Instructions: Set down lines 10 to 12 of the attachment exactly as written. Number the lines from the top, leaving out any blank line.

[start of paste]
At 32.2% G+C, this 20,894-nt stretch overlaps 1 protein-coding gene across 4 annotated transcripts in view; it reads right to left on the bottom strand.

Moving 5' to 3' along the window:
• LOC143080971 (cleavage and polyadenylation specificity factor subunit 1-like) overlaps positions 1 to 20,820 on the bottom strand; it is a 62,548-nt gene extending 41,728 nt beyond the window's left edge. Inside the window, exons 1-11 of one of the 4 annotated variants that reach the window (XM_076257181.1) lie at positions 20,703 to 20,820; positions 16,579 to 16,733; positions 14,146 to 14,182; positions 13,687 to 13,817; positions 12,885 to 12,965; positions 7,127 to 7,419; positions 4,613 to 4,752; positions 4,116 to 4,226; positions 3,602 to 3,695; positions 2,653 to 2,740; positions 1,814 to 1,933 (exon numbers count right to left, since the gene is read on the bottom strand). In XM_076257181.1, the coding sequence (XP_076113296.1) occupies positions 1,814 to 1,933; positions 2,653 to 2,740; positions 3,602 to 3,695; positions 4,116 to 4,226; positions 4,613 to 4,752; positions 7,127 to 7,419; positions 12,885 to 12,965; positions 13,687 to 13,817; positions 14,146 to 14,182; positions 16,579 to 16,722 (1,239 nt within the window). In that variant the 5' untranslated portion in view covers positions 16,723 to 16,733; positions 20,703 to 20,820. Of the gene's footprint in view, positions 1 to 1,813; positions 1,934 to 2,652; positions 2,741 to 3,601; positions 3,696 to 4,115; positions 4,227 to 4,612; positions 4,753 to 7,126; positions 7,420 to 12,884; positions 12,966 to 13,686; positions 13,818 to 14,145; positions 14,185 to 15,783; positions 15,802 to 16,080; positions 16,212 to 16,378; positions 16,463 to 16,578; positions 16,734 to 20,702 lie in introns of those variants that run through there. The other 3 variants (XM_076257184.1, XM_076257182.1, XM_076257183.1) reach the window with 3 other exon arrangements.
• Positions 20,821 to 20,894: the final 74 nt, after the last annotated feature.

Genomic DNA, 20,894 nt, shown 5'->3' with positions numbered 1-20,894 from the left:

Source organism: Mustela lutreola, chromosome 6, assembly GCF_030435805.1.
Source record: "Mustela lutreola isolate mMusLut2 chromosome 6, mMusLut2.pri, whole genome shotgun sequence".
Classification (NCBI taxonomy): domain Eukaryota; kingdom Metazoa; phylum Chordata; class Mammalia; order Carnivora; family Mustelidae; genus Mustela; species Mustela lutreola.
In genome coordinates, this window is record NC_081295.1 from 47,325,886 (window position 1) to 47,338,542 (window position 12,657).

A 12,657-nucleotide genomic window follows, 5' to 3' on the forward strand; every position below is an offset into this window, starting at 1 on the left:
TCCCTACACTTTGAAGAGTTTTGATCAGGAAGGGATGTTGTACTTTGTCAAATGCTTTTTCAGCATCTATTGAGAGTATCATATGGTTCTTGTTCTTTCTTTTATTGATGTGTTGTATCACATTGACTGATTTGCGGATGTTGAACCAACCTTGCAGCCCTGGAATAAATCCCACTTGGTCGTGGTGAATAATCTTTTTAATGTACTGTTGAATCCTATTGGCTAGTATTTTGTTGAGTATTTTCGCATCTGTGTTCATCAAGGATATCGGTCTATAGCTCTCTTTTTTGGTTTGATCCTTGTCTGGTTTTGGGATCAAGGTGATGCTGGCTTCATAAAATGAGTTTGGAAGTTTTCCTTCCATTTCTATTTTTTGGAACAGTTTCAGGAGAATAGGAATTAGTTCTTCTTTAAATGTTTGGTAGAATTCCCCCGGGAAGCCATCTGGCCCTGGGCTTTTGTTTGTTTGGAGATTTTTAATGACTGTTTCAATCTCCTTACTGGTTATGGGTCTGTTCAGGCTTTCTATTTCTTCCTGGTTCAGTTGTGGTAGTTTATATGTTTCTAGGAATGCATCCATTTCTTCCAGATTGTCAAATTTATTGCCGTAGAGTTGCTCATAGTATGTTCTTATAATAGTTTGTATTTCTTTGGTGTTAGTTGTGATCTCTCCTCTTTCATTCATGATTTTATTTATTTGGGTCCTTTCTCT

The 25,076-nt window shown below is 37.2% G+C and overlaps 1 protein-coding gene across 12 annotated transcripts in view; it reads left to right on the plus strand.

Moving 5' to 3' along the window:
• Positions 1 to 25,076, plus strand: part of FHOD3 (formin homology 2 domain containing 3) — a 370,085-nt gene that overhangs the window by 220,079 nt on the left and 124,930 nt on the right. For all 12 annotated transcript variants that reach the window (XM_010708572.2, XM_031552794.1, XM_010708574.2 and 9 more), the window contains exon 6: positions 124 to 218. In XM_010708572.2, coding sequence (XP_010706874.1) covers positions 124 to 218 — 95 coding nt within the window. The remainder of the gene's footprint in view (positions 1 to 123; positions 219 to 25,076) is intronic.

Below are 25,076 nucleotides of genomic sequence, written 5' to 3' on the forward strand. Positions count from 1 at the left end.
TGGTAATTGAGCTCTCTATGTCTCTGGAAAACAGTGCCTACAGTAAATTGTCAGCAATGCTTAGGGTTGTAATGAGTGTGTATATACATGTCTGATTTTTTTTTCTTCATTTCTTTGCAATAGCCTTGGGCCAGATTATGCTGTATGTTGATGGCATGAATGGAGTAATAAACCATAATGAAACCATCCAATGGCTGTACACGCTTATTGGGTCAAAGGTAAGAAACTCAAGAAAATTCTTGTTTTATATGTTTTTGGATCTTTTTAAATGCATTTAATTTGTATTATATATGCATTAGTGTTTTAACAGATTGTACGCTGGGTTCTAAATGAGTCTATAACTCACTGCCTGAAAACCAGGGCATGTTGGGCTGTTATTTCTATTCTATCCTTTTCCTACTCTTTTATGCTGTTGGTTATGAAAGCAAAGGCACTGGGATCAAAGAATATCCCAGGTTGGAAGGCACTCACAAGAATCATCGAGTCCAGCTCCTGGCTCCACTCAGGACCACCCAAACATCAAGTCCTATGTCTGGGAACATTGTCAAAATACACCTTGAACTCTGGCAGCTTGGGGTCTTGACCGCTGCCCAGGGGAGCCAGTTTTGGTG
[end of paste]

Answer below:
A 12,657-nucleotide genomic window follows, 5' to 3' on the forward strand; every position below is an offset into this window, starting at 1 on the left:
TCCCTACACTTTGAAGAGTTTTGATCAGGAAGGGATGTTGTACTTTGTCAAATGCTTTTTCAGCATCTATTGAGAGTATCATATGGTTCTTGTTCTTTCTTTTATTGATGTGTTGTATCACATTGACTGATTTGCGGATGTTGAACCAACCTTGCAGCCCTGGAATAAATCCCACTTGGTCGTGGTGAATAATCTTTTTAATGTACTGTTGAATCCTATTGGCTAGTATTTTGTTGAGTATTTTCGCATCTGTGTTCATCAAGGATATCGGTCTATAGCTCTCTTTTTTGGTTTGATCCTTGTCTGGTTTTGGGATCAAGGTGATGCTGGCTTCATAAAATGAGTTTGGAAGTTTTCCTTCCATTTCTATTTTTTGGAACAGTTTCAGGAGAATAGGAATTAGTTCTTCTTTAAATGTTTGGTAGAATTCCCCCGGGAAGCCATCTGGCCCTGGGCTTTTGTTTGTTTGGAGATTTTTAATGACTGTTTCAATCTCCTTACTGGTTATGGGTCTGTTCAGGCTTTCTATTTCTTCCTGGTTCAGTTGTGGTAGTTTATATGTTTCTAGGAATGCATCCATTTCTTCCAGATTGTCAAATTTATTGCCGTAGAGTTGCTCATAGTATGTTCTTATAATAGTTTGTATTTCTTTGGTGTTAGTTGTGATCTCTCCTCTTTCATTCATGATTTTATTTATTTGGGTCCTTTCTCT

The 25,076-nt window shown below is 37.2% G+C and overlaps 1 protein-coding gene across 12 annotated transcripts in view; it reads left to right on the plus strand.